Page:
The internet has created all kinds of new issues for parents and teachers to deal with… some, way more valid than others.
What’s your take on this one.
A Sacramento-area high school sophomore who called his biology teacher a “fat ass” on Facebook was suspended for a day for cyber-bullying – an action the school has now erased from his record after a First Amendment lecture from the American Civil Liberties Union.
The Constitution “bars schools from disciplining students for speech, unless the speech creates a material and substantial disruption of the school environment,” ACLU attorney Linda Lye said in a letter last month to the principal of Mesa Verde High in Citrus Heights (Sacramento County).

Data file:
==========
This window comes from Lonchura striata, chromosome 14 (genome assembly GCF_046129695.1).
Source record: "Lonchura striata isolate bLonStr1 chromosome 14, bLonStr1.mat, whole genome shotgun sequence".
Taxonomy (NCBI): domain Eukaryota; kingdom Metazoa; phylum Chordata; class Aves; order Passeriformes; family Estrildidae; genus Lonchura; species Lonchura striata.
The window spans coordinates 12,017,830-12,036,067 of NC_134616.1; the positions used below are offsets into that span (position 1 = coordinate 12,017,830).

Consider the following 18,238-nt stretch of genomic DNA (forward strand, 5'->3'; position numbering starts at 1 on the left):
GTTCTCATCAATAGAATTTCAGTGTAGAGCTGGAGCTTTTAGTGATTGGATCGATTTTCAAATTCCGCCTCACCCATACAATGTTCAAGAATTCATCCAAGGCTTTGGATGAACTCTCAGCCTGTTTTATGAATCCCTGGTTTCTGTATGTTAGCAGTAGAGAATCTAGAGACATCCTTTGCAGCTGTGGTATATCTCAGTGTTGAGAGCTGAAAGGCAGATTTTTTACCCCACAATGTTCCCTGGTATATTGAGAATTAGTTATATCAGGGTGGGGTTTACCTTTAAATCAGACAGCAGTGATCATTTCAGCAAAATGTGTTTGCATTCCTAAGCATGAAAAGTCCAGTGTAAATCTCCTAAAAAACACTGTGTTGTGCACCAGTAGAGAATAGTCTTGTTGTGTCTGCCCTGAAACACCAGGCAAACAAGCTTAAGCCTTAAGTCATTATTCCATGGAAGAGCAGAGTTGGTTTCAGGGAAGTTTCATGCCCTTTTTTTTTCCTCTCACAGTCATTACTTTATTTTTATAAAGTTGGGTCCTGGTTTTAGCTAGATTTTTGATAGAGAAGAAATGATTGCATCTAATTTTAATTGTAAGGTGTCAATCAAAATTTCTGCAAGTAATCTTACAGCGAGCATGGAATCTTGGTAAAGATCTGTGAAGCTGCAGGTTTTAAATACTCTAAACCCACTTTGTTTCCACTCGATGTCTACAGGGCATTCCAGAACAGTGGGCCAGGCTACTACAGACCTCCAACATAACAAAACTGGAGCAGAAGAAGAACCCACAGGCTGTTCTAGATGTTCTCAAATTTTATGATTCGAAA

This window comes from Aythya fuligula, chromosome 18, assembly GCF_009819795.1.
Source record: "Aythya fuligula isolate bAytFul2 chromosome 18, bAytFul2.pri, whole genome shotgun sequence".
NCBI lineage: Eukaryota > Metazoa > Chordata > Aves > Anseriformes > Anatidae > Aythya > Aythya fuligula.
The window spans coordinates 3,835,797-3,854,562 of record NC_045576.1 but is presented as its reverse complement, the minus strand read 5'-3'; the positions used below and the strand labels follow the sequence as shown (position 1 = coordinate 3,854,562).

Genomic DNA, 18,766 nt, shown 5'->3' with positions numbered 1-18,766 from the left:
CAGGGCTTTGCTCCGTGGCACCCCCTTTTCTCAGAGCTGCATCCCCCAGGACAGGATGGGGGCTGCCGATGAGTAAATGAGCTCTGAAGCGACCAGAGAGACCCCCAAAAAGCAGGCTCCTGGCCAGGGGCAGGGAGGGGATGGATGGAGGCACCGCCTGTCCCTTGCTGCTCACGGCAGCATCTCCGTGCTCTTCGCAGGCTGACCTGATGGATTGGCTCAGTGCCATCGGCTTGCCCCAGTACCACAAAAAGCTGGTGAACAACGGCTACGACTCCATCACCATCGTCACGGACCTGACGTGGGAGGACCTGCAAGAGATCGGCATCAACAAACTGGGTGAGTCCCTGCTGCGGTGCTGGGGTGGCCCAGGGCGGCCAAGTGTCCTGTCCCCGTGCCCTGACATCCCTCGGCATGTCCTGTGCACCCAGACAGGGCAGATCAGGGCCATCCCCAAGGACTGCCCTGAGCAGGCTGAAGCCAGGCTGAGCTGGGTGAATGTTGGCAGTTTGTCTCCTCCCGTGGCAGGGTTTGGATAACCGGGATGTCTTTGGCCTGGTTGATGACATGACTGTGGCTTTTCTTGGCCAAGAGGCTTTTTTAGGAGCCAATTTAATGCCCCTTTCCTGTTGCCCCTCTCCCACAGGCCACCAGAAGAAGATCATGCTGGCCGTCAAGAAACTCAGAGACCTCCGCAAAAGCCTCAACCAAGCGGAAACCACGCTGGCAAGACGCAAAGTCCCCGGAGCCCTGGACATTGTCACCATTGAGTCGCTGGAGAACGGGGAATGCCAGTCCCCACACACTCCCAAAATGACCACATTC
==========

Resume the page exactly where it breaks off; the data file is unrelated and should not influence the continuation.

California law also protects student expression, and the school was exposing itself to a potential lawsuit, Lye said. On Tuesday, the San Juan Unified School District told her the suspension had been expunged.
The boy’s mother, Kristina Dunlap, was relieved.
Her 15-year-old son, Donny, an honor student and a football star, “was just venting like the rest of us used to do, sitting on the grass at lunchtime,” she said. “Students will always talk about their teachers.”
She said his Facebook posting was inappropriate – “I don’t want him to talk about any kind of authority figure that way” – but wasn’t grounds for discipline that would stay on his record.
“He didn’t pose any kind of danger,” she said.
Should the student have been punished for his posting? Would you feel the same way if he had been talking about another student?
And more importantly, should schools be able to punish students for anything they do off campus and outside of school hours, short of committing a crime?